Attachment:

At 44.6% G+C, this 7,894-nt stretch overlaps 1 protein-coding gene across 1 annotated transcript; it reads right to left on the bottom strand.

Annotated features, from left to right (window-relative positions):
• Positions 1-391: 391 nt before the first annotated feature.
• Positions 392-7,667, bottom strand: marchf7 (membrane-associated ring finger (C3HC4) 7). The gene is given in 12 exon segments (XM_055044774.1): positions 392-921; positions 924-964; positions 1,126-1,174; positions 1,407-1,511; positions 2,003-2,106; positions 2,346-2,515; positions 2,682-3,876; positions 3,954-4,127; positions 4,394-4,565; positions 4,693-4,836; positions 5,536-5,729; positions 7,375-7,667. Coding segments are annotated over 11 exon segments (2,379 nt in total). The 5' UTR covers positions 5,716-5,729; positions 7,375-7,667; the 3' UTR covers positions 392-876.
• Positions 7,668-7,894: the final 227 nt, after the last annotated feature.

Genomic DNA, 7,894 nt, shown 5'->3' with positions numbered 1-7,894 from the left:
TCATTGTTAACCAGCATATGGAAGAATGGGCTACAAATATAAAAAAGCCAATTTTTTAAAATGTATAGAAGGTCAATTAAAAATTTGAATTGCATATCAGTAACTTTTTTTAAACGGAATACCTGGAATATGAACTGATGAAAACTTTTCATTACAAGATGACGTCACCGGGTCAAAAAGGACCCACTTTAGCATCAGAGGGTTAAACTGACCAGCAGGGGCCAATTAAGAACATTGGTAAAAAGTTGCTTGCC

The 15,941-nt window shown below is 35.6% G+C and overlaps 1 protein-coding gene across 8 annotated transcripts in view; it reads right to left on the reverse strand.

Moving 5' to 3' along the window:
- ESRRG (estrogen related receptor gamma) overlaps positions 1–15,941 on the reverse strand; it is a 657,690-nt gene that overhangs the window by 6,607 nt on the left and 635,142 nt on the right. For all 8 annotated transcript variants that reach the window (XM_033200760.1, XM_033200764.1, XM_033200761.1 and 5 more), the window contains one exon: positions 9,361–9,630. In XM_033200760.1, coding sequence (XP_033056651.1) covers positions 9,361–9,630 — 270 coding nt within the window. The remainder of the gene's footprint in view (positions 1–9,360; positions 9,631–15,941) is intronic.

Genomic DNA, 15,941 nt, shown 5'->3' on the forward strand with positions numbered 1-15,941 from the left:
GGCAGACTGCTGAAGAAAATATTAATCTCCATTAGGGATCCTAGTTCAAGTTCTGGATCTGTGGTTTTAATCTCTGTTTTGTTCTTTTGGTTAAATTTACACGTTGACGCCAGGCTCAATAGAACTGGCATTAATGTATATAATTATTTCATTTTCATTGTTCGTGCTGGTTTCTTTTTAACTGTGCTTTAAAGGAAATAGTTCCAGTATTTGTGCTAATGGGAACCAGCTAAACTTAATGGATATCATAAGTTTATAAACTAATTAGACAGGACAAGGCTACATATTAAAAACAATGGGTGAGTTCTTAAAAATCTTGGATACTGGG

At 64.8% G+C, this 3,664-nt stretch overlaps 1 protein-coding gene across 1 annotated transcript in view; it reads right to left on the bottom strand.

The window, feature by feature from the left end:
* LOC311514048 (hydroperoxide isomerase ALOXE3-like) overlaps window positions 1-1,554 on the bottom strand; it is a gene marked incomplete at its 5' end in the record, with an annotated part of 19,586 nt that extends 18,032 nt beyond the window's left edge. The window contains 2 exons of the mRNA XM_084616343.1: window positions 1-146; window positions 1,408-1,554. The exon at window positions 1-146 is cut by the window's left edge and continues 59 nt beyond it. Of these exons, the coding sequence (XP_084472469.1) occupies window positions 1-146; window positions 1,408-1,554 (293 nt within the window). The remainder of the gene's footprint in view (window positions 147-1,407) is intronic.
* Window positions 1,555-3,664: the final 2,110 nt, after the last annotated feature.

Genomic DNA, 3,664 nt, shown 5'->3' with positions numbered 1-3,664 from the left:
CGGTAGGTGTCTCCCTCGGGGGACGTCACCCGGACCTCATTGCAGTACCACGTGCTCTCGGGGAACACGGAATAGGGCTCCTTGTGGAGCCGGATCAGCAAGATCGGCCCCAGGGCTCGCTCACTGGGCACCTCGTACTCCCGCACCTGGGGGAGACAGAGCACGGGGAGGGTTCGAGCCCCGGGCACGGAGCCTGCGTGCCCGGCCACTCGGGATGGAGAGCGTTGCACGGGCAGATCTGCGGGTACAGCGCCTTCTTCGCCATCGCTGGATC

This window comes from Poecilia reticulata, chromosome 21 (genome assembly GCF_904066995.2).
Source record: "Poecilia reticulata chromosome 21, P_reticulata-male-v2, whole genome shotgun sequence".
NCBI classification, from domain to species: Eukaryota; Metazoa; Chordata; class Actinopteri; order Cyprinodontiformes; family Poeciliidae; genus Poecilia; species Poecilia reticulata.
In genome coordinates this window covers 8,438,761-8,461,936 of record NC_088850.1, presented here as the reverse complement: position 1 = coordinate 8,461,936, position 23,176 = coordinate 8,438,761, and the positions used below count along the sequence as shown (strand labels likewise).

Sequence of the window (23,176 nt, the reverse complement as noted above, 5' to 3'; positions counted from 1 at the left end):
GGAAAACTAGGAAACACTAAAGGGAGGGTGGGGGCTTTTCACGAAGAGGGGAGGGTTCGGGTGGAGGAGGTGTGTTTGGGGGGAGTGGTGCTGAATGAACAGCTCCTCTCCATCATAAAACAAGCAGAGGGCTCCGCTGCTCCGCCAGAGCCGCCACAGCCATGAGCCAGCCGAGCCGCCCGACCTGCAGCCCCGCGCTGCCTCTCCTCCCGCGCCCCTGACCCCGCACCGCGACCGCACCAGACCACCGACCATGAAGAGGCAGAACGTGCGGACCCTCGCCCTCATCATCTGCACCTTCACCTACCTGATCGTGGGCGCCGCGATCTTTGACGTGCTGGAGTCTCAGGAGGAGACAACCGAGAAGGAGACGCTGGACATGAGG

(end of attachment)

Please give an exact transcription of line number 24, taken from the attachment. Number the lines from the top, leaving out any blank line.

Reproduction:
GGAAAACTAGGAAACACTAAAGGGAGGGTGGGGGCTTTTCACGAAGAGGGGAGGGTTCGGGTGGAGGAGGTGTGTTTGGGGGGAGTGGTGCTGAATGAACAGCTCCTCTCCATCATAAAACAAGCAGAGGGCTCCGCTGCTCCGCCAGAGCCGCCACAGCCATGAGCCAGCCGAGCCGCCCGACCTGCAGCCCCGCGCTGCCTCTCCTCCCGCGCCCCTGACCCCGCACCGCGACCGCACCAGACCACCGACCATGAAGAGGCAGAACGTGCGGACCCTCGCCCTCATCATCTGCACCTTCACCTACCTGATCGTGGGCGCCGCGATCTTTGACGTGCTGGAGTCTCAGGAGGAGACAACCGAGAAGGAGACGCTGGACATGAGG